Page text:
In the latter case, that would obviously be a lot harder for Man Utd to stomach as the Glazers handed executive vice-chairman Ed Woodward the mandate to dismiss Moyes less than 12 months into his £4 million-a-year, six-year contract. This would mean that Man Utd would have to cover the loss that Moyes has suffered as a result of Man Utd terminating the contract early. In other words, Man Utd would have to pay £4 million for each of the remaining 5 years; a huge £20 million hit.
However, in these circumstances, Moyes would have a duty to mitigate his loss and look for other managerial jobs. If Moyes was successful in obtaining another job it would reduce the value payable by Man Utd to Moyes. For example, when Chelsea sacked Andre Villas Boas he was due to receive £12 million from Chelsea but, by taking the Tottenham job shortly thereafter, he chose to forego £11 million of the £12 million compensation payment due from (the notoriously impatient) Abramovich (as Spurs were now effectively covering some of the losses that AVB suffered by virtue of the Chelsea sacking).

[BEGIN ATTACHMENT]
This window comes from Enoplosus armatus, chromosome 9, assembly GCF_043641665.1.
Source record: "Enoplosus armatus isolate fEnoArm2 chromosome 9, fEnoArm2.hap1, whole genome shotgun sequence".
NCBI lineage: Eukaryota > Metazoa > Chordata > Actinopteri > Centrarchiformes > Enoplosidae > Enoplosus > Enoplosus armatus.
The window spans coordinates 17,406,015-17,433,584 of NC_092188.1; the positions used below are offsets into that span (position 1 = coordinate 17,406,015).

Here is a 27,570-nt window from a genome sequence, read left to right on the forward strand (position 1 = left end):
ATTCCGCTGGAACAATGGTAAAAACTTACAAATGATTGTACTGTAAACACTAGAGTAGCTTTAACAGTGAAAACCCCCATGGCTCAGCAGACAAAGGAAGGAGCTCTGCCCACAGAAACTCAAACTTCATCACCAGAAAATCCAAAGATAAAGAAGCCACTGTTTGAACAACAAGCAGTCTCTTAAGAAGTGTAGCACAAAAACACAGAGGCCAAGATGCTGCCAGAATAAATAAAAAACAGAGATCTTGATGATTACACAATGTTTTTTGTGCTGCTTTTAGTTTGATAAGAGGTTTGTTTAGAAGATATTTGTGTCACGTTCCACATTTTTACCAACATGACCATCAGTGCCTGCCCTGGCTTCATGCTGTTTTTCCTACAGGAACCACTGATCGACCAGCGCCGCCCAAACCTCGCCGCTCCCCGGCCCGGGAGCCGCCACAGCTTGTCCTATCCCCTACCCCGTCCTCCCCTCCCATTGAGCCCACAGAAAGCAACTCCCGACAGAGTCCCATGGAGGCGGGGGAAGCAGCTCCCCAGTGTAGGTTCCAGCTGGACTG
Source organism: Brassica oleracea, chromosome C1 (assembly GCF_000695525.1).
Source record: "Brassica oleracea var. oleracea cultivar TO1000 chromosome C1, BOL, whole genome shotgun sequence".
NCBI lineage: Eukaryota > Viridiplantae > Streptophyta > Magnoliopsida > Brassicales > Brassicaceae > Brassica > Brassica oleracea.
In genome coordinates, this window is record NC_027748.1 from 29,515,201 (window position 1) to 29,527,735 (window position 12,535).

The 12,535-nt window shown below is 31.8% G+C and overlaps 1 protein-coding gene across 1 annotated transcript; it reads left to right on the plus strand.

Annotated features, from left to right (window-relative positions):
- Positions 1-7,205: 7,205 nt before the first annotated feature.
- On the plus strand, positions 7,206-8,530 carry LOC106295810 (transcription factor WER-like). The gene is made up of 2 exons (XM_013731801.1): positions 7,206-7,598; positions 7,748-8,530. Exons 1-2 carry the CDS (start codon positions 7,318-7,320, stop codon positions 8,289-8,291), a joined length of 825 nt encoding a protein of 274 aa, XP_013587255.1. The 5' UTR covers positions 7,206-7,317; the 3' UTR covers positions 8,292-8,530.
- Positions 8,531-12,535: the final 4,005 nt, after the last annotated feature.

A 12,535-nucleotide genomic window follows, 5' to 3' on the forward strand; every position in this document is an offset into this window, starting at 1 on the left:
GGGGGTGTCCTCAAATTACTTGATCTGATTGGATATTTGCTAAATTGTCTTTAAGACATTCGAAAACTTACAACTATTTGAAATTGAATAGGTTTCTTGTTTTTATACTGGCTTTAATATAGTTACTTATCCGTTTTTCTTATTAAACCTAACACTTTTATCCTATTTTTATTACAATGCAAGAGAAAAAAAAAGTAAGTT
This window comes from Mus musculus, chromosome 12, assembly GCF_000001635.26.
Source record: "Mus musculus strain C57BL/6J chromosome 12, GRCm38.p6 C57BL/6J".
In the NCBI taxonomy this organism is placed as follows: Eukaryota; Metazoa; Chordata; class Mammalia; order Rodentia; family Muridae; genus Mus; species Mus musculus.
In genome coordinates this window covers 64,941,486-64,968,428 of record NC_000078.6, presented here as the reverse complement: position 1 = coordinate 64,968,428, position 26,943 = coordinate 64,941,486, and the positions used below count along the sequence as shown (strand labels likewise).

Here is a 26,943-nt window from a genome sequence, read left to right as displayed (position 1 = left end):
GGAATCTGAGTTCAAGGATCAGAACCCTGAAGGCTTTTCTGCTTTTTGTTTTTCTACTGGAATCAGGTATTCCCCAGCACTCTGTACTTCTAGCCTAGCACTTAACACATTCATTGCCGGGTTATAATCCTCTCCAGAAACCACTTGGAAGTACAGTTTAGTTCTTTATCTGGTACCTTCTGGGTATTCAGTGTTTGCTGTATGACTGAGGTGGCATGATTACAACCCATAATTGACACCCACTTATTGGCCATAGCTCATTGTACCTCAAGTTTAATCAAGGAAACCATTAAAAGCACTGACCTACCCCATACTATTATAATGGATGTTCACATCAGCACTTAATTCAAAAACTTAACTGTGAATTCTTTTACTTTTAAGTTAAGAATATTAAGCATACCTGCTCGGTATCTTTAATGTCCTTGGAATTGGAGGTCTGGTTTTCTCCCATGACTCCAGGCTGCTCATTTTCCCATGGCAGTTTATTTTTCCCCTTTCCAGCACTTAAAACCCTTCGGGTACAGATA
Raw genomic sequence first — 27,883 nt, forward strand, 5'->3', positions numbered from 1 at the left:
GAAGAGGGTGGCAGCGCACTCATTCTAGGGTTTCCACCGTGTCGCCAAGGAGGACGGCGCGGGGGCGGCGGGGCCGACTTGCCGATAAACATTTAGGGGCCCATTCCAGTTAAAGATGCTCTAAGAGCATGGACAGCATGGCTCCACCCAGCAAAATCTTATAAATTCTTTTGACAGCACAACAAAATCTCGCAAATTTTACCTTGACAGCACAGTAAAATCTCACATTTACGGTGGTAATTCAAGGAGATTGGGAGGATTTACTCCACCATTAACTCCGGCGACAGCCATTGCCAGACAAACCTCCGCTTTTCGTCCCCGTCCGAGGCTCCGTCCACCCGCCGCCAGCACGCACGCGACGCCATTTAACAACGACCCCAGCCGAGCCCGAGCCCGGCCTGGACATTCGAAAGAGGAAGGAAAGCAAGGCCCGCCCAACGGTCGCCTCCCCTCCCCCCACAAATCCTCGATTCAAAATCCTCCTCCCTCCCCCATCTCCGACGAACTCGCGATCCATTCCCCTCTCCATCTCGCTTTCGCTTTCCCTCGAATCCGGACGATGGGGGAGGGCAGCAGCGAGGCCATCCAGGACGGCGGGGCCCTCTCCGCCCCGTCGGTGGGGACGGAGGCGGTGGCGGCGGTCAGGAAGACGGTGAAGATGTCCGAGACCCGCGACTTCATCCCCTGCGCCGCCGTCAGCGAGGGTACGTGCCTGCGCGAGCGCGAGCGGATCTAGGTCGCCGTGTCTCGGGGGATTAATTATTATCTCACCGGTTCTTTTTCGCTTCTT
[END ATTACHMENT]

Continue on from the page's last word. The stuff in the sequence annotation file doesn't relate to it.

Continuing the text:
However, a number of recent newspapers reports are suggesting that Moyes is likely to receive compensation of just one year’s salary rather than the remaining five years of his deal, with key performance targets having been missed in United’s worst campaign for almost a quarter of a century. The employment contract between Man Utd and the manager apparently contained, what is known in the trade as, an “ejector seat” clause which allowed Man Utd to dismiss Moyes and pay him compensation that equated to only one year of the remaining five years of the deal (i.e. approximately £4 million) if they failed to qualify for the Champions League. This may explain the timing of the dismissal, being so soon after Man Utd could not mathematically qualify for European club football’s biggest tournament. This is obviously much more beneficial to Man Utd and, if true, is the result of some intelligent pre-contractual negotiating by its Executives and lawyers.